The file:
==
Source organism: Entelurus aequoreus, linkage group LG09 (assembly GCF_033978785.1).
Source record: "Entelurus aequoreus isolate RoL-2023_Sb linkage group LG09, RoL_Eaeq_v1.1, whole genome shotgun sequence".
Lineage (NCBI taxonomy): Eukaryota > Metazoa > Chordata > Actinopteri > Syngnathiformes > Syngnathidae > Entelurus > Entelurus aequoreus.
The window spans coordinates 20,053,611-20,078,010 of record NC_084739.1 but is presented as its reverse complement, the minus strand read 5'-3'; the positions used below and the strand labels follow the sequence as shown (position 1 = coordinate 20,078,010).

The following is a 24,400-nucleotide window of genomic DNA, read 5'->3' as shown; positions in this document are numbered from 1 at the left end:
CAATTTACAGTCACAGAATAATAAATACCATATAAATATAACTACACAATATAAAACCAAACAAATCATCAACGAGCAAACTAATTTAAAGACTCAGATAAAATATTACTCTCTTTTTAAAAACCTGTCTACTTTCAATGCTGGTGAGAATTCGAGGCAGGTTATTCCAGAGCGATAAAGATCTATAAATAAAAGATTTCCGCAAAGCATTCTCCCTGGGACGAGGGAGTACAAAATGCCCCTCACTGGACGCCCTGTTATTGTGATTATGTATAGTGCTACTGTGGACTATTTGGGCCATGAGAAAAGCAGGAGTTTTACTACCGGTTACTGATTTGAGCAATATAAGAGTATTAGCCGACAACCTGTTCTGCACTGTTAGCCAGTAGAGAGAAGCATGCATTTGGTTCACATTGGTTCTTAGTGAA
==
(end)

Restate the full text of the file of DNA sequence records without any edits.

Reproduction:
Source organism: Entelurus aequoreus, linkage group LG09 (assembly GCF_033978785.1).
Source record: "Entelurus aequoreus isolate RoL-2023_Sb linkage group LG09, RoL_Eaeq_v1.1, whole genome shotgun sequence".
Lineage (NCBI taxonomy): Eukaryota > Metazoa > Chordata > Actinopteri > Syngnathiformes > Syngnathidae > Entelurus > Entelurus aequoreus.
The window spans coordinates 20,053,611-20,078,010 of record NC_084739.1 but is presented as its reverse complement, the minus strand read 5'-3'; the positions used below and the strand labels follow the sequence as shown (position 1 = coordinate 20,078,010).

The following is a 24,400-nucleotide window of genomic DNA, read 5'->3' as shown; positions in this document are numbered from 1 at the left end:
CAATTTACAGTCACAGAATAATAAATACCATATAAATATAACTACACAATATAAAACCAAACAAATCATCAACGAGCAAACTAATTTAAAGACTCAGATAAAATATTACTCTCTTTTTAAAAACCTGTCTACTTTCAATGCTGGTGAGAATTCGAGGCAGGTTATTCCAGAGCGATAAAGATCTATAAATAAAAGATTTCCGCAAAGCATTCTCCCTGGGACGAGGGAGTACAAAATGCCCCTCACTGGACGCCCTGTTATTGTGATTATGTATAGTGCTACTGTGGACTATTTGGGCCATGAGAAAAGCAGGAGTTTTACTACCGGTTACTGATTTGAGCAATATAAGAGTATTAGCCGACAACCTGTTCTGCACTGTTAGCCAGTAGAGAGAAGCATGCATTTGGTTCACATTGGTTCTTAGTGAA